Science teachers, upset that biblical creationism is being taught in some schools in England, could take tips from a pasta-inspired campaign in the United States.
School board officials in Kansas have been debating whether evolution lessons should be accompanied by classes on "intelligent design" - a veiled form of creationism backed by Christian groups.
Opponents have struck back by establishing their own religion - the Church of the Flying Spaghetti Monster. They want creation lessons to be divided into thirds - one on intelligent design, one on Flying Spaghetti Monsterism, and a third on logical conjecture based on observable evidence.
Teachers would be required to wear full pirate regalia for classes on the pasta creature. "The explanation is He becomes angry if we don't," says a letter to the board.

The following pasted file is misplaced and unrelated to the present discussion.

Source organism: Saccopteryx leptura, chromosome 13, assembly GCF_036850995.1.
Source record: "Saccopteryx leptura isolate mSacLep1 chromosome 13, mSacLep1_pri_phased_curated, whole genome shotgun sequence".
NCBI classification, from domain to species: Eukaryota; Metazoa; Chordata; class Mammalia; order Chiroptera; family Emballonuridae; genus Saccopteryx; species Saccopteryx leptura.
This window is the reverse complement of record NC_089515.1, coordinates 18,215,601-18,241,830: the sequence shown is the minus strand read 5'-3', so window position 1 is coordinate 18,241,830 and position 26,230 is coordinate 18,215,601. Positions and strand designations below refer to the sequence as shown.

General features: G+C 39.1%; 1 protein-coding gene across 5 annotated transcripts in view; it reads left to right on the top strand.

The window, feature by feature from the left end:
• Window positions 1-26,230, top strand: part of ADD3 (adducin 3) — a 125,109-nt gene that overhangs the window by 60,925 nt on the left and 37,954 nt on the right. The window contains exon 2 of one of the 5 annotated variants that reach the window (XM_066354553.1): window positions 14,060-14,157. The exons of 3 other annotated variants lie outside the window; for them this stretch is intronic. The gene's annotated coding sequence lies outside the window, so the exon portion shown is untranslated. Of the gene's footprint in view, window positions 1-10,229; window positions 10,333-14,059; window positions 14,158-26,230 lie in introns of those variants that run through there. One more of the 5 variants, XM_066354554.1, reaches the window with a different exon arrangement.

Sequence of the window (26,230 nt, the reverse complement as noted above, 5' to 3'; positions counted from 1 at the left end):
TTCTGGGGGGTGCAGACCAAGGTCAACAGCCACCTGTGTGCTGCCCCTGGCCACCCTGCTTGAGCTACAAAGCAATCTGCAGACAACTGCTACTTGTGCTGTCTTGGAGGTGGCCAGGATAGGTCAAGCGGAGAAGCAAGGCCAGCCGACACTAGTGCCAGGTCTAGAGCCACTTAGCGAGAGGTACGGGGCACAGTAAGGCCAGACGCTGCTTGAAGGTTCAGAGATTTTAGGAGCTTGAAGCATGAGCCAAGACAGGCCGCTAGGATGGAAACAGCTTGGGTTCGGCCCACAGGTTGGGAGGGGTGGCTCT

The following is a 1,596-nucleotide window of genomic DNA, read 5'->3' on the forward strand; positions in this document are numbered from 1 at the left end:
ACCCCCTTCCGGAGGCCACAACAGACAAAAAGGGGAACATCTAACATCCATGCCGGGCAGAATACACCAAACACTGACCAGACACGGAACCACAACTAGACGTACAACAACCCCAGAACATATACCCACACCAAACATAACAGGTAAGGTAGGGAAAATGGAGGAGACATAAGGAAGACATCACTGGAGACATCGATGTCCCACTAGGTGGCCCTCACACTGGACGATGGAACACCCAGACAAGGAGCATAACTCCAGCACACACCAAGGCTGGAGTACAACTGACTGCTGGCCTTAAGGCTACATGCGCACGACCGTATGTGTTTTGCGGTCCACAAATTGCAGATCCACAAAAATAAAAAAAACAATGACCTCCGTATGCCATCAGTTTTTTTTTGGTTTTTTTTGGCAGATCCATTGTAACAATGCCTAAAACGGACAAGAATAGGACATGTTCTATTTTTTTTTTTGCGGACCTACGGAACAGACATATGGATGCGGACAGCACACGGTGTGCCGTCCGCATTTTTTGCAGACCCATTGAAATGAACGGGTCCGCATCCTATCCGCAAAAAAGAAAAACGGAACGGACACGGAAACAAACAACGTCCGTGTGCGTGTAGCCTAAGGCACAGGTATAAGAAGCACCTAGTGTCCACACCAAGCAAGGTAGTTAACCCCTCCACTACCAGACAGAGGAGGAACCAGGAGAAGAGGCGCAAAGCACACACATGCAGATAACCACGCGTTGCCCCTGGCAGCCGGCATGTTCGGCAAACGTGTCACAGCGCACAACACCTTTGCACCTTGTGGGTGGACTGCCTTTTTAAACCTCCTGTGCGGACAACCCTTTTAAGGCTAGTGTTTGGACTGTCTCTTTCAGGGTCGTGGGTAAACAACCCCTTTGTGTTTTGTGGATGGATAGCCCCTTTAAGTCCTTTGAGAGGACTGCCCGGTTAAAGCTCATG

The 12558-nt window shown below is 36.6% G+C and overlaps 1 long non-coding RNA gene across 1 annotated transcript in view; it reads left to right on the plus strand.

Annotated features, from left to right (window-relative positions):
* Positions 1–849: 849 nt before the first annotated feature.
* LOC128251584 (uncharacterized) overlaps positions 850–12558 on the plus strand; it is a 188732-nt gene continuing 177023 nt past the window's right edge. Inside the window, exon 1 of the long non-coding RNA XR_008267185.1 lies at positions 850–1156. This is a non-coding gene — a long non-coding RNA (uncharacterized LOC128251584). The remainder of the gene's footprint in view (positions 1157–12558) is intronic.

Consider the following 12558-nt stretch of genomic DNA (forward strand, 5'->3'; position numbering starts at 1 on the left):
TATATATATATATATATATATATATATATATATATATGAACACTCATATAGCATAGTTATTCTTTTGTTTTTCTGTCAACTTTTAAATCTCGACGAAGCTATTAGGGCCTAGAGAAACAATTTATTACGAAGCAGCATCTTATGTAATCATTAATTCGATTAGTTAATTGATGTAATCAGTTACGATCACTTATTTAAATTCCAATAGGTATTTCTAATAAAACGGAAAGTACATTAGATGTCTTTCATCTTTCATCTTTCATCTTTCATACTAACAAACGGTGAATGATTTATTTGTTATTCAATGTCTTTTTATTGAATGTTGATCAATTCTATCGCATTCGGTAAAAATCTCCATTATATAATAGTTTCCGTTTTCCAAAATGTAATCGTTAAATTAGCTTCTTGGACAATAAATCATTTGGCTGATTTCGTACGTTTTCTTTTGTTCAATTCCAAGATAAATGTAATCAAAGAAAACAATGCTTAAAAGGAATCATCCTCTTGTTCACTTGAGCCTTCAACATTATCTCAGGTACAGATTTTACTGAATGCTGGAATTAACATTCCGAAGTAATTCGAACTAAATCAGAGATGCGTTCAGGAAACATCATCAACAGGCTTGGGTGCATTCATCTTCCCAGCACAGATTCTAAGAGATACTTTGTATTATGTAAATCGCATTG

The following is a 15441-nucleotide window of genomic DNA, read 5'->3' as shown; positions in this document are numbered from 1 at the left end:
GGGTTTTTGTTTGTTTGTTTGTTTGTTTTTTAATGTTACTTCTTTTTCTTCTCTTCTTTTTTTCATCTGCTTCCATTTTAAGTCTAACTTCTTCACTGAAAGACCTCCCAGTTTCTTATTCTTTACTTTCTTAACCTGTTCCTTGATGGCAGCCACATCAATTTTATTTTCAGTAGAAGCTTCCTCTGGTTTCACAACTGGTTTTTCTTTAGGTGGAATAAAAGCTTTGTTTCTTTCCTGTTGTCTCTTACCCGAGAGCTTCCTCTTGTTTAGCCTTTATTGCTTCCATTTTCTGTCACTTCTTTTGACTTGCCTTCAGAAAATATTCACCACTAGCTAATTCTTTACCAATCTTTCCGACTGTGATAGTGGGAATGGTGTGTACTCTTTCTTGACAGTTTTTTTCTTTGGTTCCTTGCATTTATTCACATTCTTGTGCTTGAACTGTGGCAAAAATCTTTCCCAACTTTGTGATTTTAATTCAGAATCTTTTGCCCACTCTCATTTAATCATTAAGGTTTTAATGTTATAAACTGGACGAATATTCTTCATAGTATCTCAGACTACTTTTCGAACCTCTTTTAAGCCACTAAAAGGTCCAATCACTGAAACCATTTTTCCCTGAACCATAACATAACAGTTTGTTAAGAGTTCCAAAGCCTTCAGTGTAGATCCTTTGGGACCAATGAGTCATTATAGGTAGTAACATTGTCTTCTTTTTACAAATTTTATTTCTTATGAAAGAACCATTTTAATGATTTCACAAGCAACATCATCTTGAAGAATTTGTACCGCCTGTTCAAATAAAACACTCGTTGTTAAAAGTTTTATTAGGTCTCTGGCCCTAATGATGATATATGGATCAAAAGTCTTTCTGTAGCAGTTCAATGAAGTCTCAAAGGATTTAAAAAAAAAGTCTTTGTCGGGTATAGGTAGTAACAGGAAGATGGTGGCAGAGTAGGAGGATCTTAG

Followers of the Flying Spaghetti Monster have been lobbying Kansas officials to have their creation theory on the curriculum.
"It is important for students to hear multiple viewpoints so they can choose the theory that makes most sense to them," says one letter. "I and many others around the world are of the strong belief that the universe was created by a Flying Spaghetti Monster."
Terry Sanderson, vice-president of the UK's National Secular Society, said:
"I think we should look into the possibility of setting up a city academy teaching this marvellous theory."